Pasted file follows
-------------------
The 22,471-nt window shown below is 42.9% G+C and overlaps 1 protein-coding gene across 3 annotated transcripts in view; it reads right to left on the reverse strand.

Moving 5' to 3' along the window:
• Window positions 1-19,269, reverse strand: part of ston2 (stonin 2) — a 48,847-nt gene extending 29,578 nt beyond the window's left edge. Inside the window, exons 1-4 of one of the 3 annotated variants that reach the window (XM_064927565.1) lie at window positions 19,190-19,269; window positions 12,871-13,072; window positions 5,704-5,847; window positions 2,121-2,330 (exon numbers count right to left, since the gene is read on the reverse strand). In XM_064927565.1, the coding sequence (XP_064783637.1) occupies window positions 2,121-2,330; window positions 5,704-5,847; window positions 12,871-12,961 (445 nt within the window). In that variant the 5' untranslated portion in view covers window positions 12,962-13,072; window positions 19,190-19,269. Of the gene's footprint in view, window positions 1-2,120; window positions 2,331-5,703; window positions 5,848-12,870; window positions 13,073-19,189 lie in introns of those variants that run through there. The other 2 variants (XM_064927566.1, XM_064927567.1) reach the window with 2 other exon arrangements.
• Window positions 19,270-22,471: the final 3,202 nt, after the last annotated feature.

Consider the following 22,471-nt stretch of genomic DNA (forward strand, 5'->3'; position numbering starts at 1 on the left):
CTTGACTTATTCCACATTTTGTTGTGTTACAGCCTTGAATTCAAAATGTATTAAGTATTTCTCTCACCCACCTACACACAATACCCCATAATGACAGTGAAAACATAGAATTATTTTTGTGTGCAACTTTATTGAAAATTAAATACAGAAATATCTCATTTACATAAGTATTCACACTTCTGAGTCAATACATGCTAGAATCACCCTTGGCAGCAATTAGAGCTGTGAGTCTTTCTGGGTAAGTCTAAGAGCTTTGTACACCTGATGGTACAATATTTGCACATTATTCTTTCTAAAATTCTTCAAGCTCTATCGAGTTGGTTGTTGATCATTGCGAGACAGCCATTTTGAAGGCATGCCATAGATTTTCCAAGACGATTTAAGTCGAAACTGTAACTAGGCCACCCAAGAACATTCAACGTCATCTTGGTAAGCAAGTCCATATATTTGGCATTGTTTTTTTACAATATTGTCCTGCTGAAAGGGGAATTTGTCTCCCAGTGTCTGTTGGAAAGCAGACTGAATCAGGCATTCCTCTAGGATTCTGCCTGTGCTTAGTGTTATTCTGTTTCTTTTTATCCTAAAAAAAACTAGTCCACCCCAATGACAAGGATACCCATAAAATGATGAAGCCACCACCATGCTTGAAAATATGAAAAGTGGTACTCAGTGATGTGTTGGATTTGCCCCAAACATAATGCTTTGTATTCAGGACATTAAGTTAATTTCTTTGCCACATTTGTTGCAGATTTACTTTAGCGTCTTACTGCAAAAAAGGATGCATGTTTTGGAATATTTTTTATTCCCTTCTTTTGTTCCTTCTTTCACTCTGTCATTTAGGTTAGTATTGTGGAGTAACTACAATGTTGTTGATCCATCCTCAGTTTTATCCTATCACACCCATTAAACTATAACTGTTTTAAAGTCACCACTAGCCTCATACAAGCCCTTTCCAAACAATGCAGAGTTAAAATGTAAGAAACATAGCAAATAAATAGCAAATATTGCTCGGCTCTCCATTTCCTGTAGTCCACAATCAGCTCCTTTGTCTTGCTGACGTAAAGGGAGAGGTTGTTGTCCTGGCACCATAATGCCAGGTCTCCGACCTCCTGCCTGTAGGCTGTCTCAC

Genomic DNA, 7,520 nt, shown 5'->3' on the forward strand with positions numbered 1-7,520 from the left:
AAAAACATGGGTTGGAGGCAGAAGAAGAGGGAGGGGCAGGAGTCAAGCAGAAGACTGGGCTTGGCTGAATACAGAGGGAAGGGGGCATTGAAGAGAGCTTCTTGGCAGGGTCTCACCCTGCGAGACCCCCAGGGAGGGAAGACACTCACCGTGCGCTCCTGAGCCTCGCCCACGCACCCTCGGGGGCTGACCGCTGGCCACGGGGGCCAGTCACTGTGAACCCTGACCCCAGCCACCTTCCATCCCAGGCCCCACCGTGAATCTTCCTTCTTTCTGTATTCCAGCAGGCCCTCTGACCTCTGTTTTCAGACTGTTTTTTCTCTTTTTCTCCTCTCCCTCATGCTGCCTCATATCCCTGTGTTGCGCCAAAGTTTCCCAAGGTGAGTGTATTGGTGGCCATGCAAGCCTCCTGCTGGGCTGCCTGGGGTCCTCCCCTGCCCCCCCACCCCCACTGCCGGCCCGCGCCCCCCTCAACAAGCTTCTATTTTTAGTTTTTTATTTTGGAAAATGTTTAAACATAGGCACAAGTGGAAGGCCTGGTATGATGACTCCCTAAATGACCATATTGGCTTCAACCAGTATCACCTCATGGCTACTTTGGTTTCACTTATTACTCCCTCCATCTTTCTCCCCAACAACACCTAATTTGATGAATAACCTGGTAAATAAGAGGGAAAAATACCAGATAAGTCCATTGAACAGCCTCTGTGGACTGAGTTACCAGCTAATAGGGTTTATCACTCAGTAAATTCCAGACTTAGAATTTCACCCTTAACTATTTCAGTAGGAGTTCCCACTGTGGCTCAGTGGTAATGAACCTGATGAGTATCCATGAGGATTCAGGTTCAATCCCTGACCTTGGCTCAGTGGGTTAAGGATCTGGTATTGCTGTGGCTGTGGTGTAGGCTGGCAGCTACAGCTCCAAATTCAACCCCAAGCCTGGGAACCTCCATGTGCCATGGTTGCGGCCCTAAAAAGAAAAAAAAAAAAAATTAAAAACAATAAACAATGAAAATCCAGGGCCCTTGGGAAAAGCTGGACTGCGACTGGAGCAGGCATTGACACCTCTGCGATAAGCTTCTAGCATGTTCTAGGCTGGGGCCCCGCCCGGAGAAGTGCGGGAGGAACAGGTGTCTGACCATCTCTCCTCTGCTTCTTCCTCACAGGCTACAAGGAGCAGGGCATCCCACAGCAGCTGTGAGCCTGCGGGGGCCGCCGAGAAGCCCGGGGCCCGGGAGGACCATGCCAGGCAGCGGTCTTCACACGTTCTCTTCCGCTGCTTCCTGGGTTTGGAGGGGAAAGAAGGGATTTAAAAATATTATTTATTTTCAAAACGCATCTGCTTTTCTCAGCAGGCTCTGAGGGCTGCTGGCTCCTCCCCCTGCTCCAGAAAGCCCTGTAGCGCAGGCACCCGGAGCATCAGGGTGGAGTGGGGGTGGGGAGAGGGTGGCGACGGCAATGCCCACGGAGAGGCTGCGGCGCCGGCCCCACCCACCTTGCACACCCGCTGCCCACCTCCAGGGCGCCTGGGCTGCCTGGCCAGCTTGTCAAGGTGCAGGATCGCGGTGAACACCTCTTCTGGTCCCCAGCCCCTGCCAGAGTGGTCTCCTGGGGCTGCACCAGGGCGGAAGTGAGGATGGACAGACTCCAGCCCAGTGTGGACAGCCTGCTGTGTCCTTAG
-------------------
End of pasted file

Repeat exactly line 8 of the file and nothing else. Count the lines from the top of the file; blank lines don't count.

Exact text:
AAAAACATGGGTTGGAGGCAGAAGAAGAGGGAGGGGCAGGAGTCAAGCAGAAGACTGGGCTTGGCTGAATACAGAGGGAAGGGGGCATTGAAGAGAGCTTCTTGGCAGGGTCTCACCCTGCGAGACCCCCAGGGAGGGAAGACACTCACCGTGCGCTCCTGAGCCTCGCCCACGCACCCTCGGGGGCTGACCGCTGGCCACGGGGGCCAGTCACTGTGAACCCTGACCCCAGCCACCTTCCATCCCAGGCCCCACCGTGAATCTTCCTTCTTTCTGTATTCCAGCAGGCCCTCTGACCTCTGTTTTCAGACTGTTTTTTCTCTTTTTCTCCTCTCCCTCATGCTGCCTCATATCCCTGTGTTGCGCCAAAGTTTCCCAAGGTGAGTGTATTGGTGGCCATGCAAGCCTCCTGCTGGGCTGCCTGGGGTCCTCCCCTGCCCCCCCACCCCCACTGCCGGCCCGCGCCCCCCTCAACAAGCTTCTATTTTTAGTTTTTTATTTTGGAAAATGTTTAAACATAGGCACAAGTGGAAGGCCTGGTATGATGACTCCCTAAATGACCATATTGGCTTCAACCAGTATCACCTCATGGCTACTTTGGTTTCACTTATTACTCCCTCCATCTTTCTCCCCAACAACACCTAATTTGATGAATAACCTGGTAAATAAGAGGGAAAAATACCAGATAAGTCCATTGAACAGCCTCTGTGGACTGAGTTACCAGCTAATAGGGTTTATCACTCAGTAAATTCCAGACTTAGAATTTCACCCTTAACTATTTCAGTAGGAGTTCCCACTGTGGCTCAGTGGTAATGAACCTGATGAGTATCCATGAGGATTCAGGTTCAATCCCTGACCTTGGCTCAGTGGGTTAAGGATCTGGTATTGCTGTGGCTGTGGTGTAGGCTGGCAGCTACAGCTCCAAATTCAACCCCAAGCCTGGGAACCTCCATGTGCCATGGTTGCGGCCCTAAAAAGAAAAAAAAAAAAAATTAAAAACAATAAACAATGAAAATCCAGGGCCCTTGGGAAAAGCTGGACTGCGACTGGAGCAGGCATTGACACCTCTGCGATAAGCTTCTAGCATGTTCTAGGCTGGGGCCCCGCCCGGAGAAGTGCGGGAGGAACAGGTGTCTGACCATCTCTCCTCTGCTTCTTCCTCACAGGCTACAAGGAGCAGGGCATCCCACAGCAGCTGTGAGCCTGCGGGGGCCGCCGAGAAGCCCGGGGCCCGGGAGGACCATGCCAGGCAGCGGTCTTCACACGTTCTCTTCCGCTGCTTCCTGGGTTTGGAGGGGAAAGAAGGGATTTAAAAATATTATTTATTTTCAAAACGCATCTGCTTTTCTCAGCAGGCTCTGAGGGCTGCTGGCTCCTCCCCCTGCTCCAGAAAGCCCTGTAGCGCAGGCACCCGGAGCATCAGGGTGGAGTGGGGGTGGGGAGAGGGTGGCGACGGCAATGCCCACGGAGAGGCTGCGGCGCCGGCCCCACCCACCTTGCACACCCGCTGCCCACCTCCAGGGCGCCTGGGCTGCCTGGCCAGCTTGTCAAGGTGCAGGATCGCGGTGAACACCTCTTCTGGTCCCCAGCCCCTGCCAGAGTGGTCTCCTGGGGCTGCACCAGGGCGGAAGTGAGGATGGACAGACTCCAGCCCAGTGTGGACAGCCTGCTGTGTCCTTAG